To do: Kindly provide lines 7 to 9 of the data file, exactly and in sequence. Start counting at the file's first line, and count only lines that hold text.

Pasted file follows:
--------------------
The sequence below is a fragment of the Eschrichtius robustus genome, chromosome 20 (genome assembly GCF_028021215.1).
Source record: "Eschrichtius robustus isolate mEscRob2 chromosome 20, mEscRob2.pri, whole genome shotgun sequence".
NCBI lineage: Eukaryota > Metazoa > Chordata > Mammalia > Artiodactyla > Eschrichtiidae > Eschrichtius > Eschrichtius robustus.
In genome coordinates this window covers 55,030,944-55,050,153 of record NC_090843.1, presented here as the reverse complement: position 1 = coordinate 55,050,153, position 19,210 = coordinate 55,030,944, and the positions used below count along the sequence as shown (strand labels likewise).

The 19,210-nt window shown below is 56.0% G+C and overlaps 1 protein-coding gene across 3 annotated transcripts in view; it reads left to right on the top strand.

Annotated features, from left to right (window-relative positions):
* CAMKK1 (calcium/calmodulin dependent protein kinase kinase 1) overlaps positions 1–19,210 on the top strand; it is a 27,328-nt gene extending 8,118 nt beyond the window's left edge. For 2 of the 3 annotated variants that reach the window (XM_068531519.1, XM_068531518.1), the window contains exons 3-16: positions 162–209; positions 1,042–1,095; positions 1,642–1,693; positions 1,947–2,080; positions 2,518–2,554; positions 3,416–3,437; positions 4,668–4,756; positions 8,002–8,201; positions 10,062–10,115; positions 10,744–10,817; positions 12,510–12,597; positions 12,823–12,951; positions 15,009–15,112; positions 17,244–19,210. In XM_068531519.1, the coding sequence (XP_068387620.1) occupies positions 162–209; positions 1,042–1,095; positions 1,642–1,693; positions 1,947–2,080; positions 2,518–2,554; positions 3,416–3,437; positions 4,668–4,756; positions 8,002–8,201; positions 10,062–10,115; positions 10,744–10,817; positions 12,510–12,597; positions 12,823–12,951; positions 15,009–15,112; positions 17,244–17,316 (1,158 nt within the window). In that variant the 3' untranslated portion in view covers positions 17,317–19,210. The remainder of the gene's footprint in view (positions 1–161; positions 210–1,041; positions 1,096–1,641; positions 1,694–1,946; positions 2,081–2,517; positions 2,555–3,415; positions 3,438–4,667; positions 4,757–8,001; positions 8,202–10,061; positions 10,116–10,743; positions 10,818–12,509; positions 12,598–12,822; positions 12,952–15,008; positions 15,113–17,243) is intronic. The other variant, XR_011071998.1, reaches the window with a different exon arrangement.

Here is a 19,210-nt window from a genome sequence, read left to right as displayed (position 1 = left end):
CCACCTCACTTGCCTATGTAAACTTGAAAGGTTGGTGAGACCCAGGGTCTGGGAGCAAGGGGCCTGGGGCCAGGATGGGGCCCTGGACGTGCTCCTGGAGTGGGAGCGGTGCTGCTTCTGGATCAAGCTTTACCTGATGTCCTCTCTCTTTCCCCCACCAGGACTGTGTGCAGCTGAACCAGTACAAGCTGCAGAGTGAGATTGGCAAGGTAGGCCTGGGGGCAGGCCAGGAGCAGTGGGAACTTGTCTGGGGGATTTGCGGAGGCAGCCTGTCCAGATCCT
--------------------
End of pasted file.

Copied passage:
* CAMKK1 (calcium/calmodulin dependent protein kinase kinase 1) overlaps positions 1–19,210 on the top strand; it is a 27,328-nt gene extending 8,118 nt beyond the window's left edge. For 2 of the 3 annotated variants that reach the window (XM_068531519.1, XM_068531518.1), the window contains exons 3-16: positions 162–209; positions 1,042–1,095; positions 1,642–1,693; positions 1,947–2,080; positions 2,518–2,554; positions 3,416–3,437; positions 4,668–4,756; positions 8,002–8,201; positions 10,062–10,115; positions 10,744–10,817; positions 12,510–12,597; positions 12,823–12,951; positions 15,009–15,112; positions 17,244–19,210. In XM_068531519.1, the coding sequence (XP_068387620.1) occupies positions 162–209; positions 1,042–1,095; positions 1,642–1,693; positions 1,947–2,080; positions 2,518–2,554; positions 3,416–3,437; positions 4,668–4,756; positions 8,002–8,201; positions 10,062–10,115; positions 10,744–10,817; positions 12,510–12,597; positions 12,823–12,951; positions 15,009–15,112; positions 17,244–17,316 (1,158 nt within the window). In that variant the 3' untranslated portion in view covers positions 17,317–19,210. The remainder of the gene's footprint in view (positions 1–161; positions 210–1,041; positions 1,096–1,641; positions 1,694–1,946; positions 2,081–2,517; positions 2,555–3,415; positions 3,438–4,667; positions 4,757–8,001; positions 8,202–10,061; positions 10,116–10,743; positions 10,818–12,509; positions 12,598–12,822; positions 12,952–15,008; positions 15,113–17,243) is intronic. The other variant, XR_011071998.1, reaches the window with a different exon arrangement.

Here is a 19,210-nt window from a genome sequence, read left to right as displayed (position 1 = left end):
CCACCTCACTTGCCTATGTAAACTTGAAAGGTTGGTGAGACCCAGGGTCTGGGAGCAAGGGGCCTGGGGCCAGGATGGGGCCCTGGACGTGCTCCTGGAGTGGGAGCGGTGCTGCTTCTGGATCAAGCTTTACCTGATGTCCTCTCTCTTTCCCCCACCAGGACTGTGTGCAGCTGAACCAGTACAAGCTGCAGAGTGAGATTGGCAAGGTAGGCCTGGGGGCAGGCCAGGAGCAGTGGGAACTTGTCTGGGGGATTTGCGGAGGCAGCCTGTCCAGATCCT